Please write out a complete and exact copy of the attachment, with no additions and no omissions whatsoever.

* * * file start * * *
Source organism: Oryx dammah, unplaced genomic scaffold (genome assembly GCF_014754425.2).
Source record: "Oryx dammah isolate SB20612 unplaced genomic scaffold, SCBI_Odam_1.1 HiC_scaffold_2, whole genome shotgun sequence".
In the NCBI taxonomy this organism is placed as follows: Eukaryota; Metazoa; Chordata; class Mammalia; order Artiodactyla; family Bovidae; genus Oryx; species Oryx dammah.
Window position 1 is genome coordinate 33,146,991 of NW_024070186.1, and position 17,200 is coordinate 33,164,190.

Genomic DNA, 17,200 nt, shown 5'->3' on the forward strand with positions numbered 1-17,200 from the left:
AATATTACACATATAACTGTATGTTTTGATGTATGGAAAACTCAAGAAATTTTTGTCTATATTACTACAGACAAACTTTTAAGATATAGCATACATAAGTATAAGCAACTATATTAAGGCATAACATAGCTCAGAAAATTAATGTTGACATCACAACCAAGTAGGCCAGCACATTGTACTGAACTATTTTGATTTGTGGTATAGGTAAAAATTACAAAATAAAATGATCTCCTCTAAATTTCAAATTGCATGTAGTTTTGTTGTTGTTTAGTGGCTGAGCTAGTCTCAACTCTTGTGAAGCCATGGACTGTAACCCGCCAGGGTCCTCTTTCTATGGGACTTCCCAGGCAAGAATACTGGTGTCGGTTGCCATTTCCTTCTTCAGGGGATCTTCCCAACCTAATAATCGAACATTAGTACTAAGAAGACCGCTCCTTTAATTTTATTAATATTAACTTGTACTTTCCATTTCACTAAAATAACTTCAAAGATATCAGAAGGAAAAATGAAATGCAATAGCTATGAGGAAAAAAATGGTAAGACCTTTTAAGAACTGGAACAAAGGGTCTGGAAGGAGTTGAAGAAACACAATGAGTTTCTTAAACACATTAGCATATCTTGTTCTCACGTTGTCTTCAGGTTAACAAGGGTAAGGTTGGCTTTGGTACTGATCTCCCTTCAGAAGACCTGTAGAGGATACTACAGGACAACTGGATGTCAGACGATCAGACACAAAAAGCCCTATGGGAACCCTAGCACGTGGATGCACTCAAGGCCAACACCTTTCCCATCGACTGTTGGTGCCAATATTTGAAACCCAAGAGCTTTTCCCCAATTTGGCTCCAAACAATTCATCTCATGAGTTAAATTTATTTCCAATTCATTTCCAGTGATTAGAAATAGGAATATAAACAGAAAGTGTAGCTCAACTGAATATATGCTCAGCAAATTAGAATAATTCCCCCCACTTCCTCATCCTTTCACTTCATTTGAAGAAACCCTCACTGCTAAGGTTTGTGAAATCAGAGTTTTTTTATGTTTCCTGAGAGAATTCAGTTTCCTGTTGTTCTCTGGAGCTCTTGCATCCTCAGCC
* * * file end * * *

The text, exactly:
Source organism: Oryx dammah, unplaced genomic scaffold (genome assembly GCF_014754425.2).
Source record: "Oryx dammah isolate SB20612 unplaced genomic scaffold, SCBI_Odam_1.1 HiC_scaffold_2, whole genome shotgun sequence".
In the NCBI taxonomy this organism is placed as follows: Eukaryota; Metazoa; Chordata; class Mammalia; order Artiodactyla; family Bovidae; genus Oryx; species Oryx dammah.
Window position 1 is genome coordinate 33,146,991 of NW_024070186.1, and position 17,200 is coordinate 33,164,190.

Genomic DNA, 17,200 nt, shown 5'->3' on the forward strand with positions numbered 1-17,200 from the left:
AATATTACACATATAACTGTATGTTTTGATGTATGGAAAACTCAAGAAATTTTTGTCTATATTACTACAGACAAACTTTTAAGATATAGCATACATAAGTATAAGCAACTATATTAAGGCATAACATAGCTCAGAAAATTAATGTTGACATCACAACCAAGTAGGCCAGCACATTGTACTGAACTATTTTGATTTGTGGTATAGGTAAAAATTACAAAATAAAATGATCTCCTCTAAATTTCAAATTGCATGTAGTTTTGTTGTTGTTTAGTGGCTGAGCTAGTCTCAACTCTTGTGAAGCCATGGACTGTAACCCGCCAGGGTCCTCTTTCTATGGGACTTCCCAGGCAAGAATACTGGTGTCGGTTGCCATTTCCTTCTTCAGGGGATCTTCCCAACCTAATAATCGAACATTAGTACTAAGAAGACCGCTCCTTTAATTTTATTAATATTAACTTGTACTTTCCATTTCACTAAAATAACTTCAAAGATATCAGAAGGAAAAATGAAATGCAATAGCTATGAGGAAAAAAATGGTAAGACCTTTTAAGAACTGGAACAAAGGGTCTGGAAGGAGTTGAAGAAACACAATGAGTTTCTTAAACACATTAGCATATCTTGTTCTCACGTTGTCTTCAGGTTAACAAGGGTAAGGTTGGCTTTGGTACTGATCTCCCTTCAGAAGACCTGTAGAGGATACTACAGGACAACTGGATGTCAGACGATCAGACACAAAAAGCCCTATGGGAACCCTAGCACGTGGATGCACTCAAGGCCAACACCTTTCCCATCGACTGTTGGTGCCAATATTTGAAACCCAAGAGCTTTTCCCCAATTTGGCTCCAAACAATTCATCTCATGAGTTAAATTTATTTCCAATTCATTTCCAGTGATTAGAAATAGGAATATAAACAGAAAGTGTAGCTCAACTGAATATATGCTCAGCAAATTAGAATAATTCCCCCCACTTCCTCATCCTTTCACTTCATTTGAAGAAACCCTCACTGCTAAGGTTTGTGAAATCAGAGTTTTTTTATGTTTCCTGAGAGAATTCAGTTTCCTGTTGTTCTCTGGAGCTCTTGCATCCTCAGCC